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Why do Children at Very Low Risk of Intra-Abdominal Injury (IAI) after Blunt Abdominal Trauma get Abdominal CT Scans
Pranit N. Chotai, MD1; Kyle Van Arendonk, MD, PhD2; Christian Streck, MD3; Melvin Dassinger, MD4; Adam Vogel, MD5; Robert Russell, MD, MPH6; Eunice Huang, MD, MS7; Matthew Santore, MD8; Kuojen Tsao, MD9; Richard Falcone, MD10; Jeffrey Haynes, MD11; Bindi Naik-Mathuria, MD5; Shawn St. Peter, MD12; Jeffrey S. Upperman, MD13; Claudia Pedroza, PhD14; Martin Blakely, MD2
1Vanderbilt University Medical Center, Nashville, TN; 2Monroe Carrell Jr Children's Hospital, Vanderbilt University Medical Center, Nashville, TN; 3Medical University of South Carolina, Charleston, SC; 4University of Arkansas for Medical Sciences, Little Rock, AR; 5Baylor College of Medicine, Texas Children's Hospital, Houston, TX; 6Children's of Alabama, University of Alabama, Birmingham, AL; 7Le Bonheur Children's Hospital, University of Tennessee Health Science Center, Memphis, TN; 8Emory University School of Medicine, Atlanta, GA; 9McGovern Medical School, University of Texas Health Sciences Center, Houston, TX; 10University of Cincinnati, Cincinnati, OH; 11Children's Hospital of Richmond, VCU, Richmond, VA; 12Children's Mercy Hospital, Kansas City, MO; 13Children's Hospital of Los Angeles, Keck School of Medicine of the University of Southern California, Los Angeles, CA; 14The University of Texas Health Science Center at Houston, Houston, TX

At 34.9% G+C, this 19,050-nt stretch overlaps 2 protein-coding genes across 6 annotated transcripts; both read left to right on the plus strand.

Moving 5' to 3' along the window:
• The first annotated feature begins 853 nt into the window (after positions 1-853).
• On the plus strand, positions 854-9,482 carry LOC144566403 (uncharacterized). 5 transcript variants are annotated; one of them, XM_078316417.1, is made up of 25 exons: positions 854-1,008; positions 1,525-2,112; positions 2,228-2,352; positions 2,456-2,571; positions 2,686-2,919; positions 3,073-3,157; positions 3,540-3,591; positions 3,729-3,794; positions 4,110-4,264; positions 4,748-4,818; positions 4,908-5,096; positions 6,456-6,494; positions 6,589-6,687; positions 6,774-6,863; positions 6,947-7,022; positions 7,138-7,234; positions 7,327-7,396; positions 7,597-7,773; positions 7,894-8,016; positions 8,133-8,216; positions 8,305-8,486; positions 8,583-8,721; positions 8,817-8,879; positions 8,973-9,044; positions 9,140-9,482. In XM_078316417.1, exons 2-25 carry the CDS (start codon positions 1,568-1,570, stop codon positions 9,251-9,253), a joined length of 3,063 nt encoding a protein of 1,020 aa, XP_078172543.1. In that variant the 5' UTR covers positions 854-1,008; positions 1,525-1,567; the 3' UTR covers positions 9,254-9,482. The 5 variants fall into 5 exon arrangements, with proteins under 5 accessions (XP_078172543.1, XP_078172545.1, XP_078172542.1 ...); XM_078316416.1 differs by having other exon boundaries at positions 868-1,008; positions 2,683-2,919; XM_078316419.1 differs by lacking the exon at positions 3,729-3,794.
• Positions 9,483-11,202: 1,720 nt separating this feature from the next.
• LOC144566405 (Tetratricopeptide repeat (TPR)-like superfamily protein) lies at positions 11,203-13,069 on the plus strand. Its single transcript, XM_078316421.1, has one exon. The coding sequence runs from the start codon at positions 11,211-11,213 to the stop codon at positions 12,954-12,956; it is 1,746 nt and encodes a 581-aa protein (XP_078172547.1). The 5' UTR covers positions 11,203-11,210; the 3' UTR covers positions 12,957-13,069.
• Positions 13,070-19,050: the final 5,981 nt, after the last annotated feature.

Background: A recent prospective multicenter cohort study of 2188 children with blunt abdominal trauma (BAT) found that children with no abdominal pain, normal abdominal exam, chest radiograph, and pancreatic enzymes; and AST <200U/L, had 0.6% risk of IAI. Many of these children had an abdominal CT scan. Our objectives were to identify patient factors associated with CT use and determine impact of site after adjusting for patient differences.

Methods: This is a secondary analysis of prospectively collected data from 13 centers, restricted to the very low risk population (n=373). A Bayesian lasso logistic regression model including 14 predictor variables and site was constructed. Eight variables were identified as independent predictors of CT use.

Results: Abdominal CT was obtained in 69 very low risk patients (18%). The 8 variables associated with abdominal CT usage were: thoracic spine injury, ISS 16-24, femur fracture, GCS < 12, ejection during MVC, traumatic brain injury, intubation in trauma bay, and Level 1 trauma activation. After adjusting for patient factors, site was an important predictor of CT use, the probability of abdominal CT use ranged from 2-84% (Figure).

Conclusions: In children with very low risk of IAI after BAT, abdominal CT is commonly used. After adjusting for patient differences, abdominal CT usage varies widely among sites and represents an opportunity for improvement by reducing abdominal CT usage in low risk population.


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